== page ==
Wednesday, March 4, 2009

Sweet tooth experiments and kamikaze moths

Hard on the outside; warm and soft on the inside. People aren't so different from freshly baked cookies. Certainly people aren't generally sweet all over like a cookie often is, and nor are they always filled with melting chocolate chips (not always). But there's something about a crisp, crunchy outer that we and cookies have in common. A protective layer, perhaps, because you can't let all that sweet, mushy goodness out in the first instance. No, it's a treat for getting beyond the outer shell.

And I am talking cookies. Comfort food style choc chip cookies to be exact and as ever, a bit of playing around with recipes and ingredients. Ever had marshmallow baked into a cookie? Not me, but I was about to find out whether they melt into nothingness or hold strong.

1. Creamed butter and sugars 2. Plus egg and vanilla essence
3. In go the chocolate chips 4. Mixing in the flour

Is there anything quite as satisfying as creaming together butter and sugar? The mere amalgamation of the two ingredients, the ensuing colour change and the emergence of the light, fluffy texture. It's the simple things in life.

The mixture gets decidedly globular at the addition of an egg and vanilla essence, but nothing a good mix doesn't fix. The kid in me loves adding the chocolate chips and I've got some sweet-as Cadbury's dark chocolate chips. I always put in extra to what the recipe 'suggests' because can you ever have too many chocolate chips?

Chocolate chip cookie dough

Finally the addition of flour requires a touch of elbow grease in getting to the coveted cookie dough stage. I've never actually thought to make my own cookie dough ice cream, though it seems pretty simple from here.

Balls of cookie dough

On the left hand side are my experimental marshmallow versions. I decide to encase the marshmallow in cookie dough because I'm sure there's extreme melting to happen yet. Oven ready balls of dough become sweetly-smelling, golden crisp discs of evil comfort within minutes. Well, 20 minutes anyway.

It's at the point I open the oven door to get the tray out that one of those small, annoying fluttering moths decides its destiny is to land on the open door. Not a great idea as the 160 degree oven may well transfer some heat to the door. The kamikaze moth dies a presumably searing, uncomfortable roast to its end to be wiped away by a somewhat bemused cookie monster.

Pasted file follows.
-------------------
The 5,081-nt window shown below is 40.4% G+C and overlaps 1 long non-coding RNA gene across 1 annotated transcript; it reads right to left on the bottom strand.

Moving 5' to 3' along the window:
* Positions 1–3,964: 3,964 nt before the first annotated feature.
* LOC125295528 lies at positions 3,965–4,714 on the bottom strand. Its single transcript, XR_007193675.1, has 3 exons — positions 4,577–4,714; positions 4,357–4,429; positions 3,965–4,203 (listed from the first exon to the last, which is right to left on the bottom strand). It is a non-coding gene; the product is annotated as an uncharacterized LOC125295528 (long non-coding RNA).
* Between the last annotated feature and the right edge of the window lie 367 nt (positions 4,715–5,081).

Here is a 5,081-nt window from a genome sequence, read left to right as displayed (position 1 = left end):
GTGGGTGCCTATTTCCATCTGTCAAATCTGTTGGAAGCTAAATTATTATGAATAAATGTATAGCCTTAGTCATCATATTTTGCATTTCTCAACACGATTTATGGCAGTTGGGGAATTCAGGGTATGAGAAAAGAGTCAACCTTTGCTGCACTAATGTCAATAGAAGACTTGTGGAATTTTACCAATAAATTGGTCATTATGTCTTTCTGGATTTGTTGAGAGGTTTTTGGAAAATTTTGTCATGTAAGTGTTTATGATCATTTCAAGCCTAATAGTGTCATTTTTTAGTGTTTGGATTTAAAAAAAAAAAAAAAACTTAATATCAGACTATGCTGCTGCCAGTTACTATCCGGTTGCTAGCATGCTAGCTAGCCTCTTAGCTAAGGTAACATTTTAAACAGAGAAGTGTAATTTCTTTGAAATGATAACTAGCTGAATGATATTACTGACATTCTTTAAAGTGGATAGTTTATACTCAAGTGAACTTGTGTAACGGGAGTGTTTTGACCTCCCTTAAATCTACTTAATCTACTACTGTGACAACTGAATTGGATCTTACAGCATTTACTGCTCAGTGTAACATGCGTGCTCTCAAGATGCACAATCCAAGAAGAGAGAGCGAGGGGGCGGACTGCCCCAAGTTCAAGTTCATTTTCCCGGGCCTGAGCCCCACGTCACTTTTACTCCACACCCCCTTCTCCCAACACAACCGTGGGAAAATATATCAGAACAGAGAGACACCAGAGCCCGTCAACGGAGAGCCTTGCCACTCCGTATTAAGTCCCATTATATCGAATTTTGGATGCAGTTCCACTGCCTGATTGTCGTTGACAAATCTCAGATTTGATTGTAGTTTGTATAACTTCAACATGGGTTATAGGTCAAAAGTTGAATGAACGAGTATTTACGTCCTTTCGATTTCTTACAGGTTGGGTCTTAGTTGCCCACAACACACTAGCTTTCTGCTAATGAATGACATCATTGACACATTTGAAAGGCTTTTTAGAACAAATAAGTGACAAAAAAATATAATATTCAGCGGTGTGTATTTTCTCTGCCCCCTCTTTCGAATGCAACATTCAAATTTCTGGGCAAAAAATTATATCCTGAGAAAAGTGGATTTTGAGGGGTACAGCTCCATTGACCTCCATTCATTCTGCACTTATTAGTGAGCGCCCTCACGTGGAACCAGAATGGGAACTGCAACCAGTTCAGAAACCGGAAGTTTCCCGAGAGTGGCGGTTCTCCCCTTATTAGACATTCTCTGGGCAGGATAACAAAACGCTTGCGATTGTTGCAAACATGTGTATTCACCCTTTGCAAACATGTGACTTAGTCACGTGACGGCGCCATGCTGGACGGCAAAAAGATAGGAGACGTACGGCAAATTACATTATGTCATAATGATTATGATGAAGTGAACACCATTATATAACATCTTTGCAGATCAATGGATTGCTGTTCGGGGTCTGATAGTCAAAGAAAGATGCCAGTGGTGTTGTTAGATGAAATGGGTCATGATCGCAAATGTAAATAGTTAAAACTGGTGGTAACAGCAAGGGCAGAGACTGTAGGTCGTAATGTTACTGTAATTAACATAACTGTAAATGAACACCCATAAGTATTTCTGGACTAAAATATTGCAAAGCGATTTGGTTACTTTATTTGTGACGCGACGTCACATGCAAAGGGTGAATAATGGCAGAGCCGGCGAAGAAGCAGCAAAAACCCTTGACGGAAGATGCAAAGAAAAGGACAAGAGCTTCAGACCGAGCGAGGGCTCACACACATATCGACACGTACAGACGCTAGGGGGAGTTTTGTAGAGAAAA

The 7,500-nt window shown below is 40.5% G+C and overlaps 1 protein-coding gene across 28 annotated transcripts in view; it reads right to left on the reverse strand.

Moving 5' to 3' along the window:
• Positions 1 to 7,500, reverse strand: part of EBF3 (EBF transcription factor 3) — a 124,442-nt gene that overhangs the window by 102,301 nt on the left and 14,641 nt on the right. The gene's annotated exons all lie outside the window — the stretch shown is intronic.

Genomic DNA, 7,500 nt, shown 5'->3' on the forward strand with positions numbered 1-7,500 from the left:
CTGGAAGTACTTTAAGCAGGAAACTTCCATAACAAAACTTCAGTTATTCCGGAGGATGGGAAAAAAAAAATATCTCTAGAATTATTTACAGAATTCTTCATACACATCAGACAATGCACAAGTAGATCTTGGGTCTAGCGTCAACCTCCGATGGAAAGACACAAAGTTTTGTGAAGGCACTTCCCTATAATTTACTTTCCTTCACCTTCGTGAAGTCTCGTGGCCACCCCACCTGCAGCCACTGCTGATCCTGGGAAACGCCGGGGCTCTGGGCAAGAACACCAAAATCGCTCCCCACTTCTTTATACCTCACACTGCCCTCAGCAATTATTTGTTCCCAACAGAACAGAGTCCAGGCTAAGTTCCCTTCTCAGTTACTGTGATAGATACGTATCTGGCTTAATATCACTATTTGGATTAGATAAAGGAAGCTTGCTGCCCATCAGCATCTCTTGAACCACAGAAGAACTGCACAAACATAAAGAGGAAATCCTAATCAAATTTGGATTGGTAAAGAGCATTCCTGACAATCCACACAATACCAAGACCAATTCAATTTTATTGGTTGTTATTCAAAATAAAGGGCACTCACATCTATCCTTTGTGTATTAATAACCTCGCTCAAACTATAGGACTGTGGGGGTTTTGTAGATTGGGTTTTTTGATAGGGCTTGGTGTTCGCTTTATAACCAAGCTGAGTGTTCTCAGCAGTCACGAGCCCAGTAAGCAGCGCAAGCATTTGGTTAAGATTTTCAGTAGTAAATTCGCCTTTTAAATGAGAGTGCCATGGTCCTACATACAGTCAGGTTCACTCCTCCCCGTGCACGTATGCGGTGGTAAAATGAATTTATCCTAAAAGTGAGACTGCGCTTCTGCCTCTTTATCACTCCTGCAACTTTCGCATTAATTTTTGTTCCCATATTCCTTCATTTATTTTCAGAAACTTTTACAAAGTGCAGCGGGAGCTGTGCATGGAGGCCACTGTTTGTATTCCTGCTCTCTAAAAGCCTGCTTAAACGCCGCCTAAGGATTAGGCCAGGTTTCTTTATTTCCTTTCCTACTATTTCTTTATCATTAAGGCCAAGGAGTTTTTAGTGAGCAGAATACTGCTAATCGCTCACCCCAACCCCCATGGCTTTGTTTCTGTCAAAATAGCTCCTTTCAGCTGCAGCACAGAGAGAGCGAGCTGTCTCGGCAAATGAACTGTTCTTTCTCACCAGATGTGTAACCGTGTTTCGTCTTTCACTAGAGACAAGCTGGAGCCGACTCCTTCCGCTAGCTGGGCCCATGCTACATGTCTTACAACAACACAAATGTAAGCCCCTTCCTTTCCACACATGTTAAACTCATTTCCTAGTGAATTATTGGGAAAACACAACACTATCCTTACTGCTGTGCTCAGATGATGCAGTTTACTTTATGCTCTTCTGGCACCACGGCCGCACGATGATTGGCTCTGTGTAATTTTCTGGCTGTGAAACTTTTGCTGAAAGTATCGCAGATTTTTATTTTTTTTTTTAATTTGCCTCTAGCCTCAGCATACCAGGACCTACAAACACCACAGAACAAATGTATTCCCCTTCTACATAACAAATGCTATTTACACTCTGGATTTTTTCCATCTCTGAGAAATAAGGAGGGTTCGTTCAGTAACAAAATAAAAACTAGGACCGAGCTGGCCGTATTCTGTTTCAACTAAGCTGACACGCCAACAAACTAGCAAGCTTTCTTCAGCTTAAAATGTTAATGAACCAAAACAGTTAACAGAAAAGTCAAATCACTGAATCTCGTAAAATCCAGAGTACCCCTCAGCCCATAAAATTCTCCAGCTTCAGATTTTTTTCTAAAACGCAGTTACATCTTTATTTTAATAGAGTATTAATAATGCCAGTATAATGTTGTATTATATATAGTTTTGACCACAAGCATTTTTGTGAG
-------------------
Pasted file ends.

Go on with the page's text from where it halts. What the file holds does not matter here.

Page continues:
Chocolate chip cookies

The marshmallow experiment is tooth-achingly fun. The pink and white fluffs have retained shape on the surface of the cookie but not within. Hollow space occupies the former shape of the marshmallow but with a dangerously hidden sugar spike and pink tinges here and there. I would seriously recommend reducing the amount of sugar in the recipe if marshmallows are within range, as would your health professional, I think.

What do you mean there's one missing??

The experimenting doesn't quite stop there. With my second half of the batch I have another cheeky, evil addition. What more can you add to a baked sugar and fat concoction? Peanut butter, of course. It's really my best efforts not to scoff the entirety of the new and improved peanut butter choc chip cookie dough, but somehow I manage and somehow I get even more golden, rich cookies out of the oven.

Peanut butter chocolate chip cookies

I love the new dimension of flavour with the peanut butter, the chracteristic saltiness playing up against the sweet cookie and chocolate. Again, the amount of sugar should definitely be reduced but in terms of comfort food, it's like a warm hug in the mouth. In terms of people, it's like that person who's all hard on the outside but soft and super sweet on the inside.

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